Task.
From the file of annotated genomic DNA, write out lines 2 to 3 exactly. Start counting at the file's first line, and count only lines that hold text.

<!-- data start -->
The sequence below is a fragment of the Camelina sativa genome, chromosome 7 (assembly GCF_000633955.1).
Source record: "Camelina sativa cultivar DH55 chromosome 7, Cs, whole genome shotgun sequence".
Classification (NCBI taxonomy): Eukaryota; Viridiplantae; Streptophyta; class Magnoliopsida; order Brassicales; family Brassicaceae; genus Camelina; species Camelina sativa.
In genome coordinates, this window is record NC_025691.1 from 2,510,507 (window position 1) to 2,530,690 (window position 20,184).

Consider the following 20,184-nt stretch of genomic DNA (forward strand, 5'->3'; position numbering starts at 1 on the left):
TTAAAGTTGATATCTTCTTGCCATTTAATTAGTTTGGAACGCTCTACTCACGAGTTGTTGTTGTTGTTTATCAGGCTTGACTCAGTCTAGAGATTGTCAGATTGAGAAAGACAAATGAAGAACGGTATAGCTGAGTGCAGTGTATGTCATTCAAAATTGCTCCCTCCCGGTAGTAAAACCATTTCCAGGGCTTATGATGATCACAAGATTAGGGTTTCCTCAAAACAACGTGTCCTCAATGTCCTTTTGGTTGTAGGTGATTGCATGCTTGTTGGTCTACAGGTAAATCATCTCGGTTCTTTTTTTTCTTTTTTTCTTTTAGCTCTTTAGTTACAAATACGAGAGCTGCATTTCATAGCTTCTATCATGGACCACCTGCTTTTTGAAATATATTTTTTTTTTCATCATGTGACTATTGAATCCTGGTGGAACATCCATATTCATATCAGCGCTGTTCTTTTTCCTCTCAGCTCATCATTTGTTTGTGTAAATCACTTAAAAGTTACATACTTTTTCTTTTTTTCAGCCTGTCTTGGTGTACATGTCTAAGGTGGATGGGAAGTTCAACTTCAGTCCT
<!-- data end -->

Source record: "Camelina sativa cultivar DH55 chromosome 7, Cs, whole genome shotgun sequence".
Classification (NCBI taxonomy): Eukaryota; Viridiplantae; Streptophyta; class Magnoliopsida; order Brassicales; family Brassicaceae; genus Camelina; species Camelina sativa.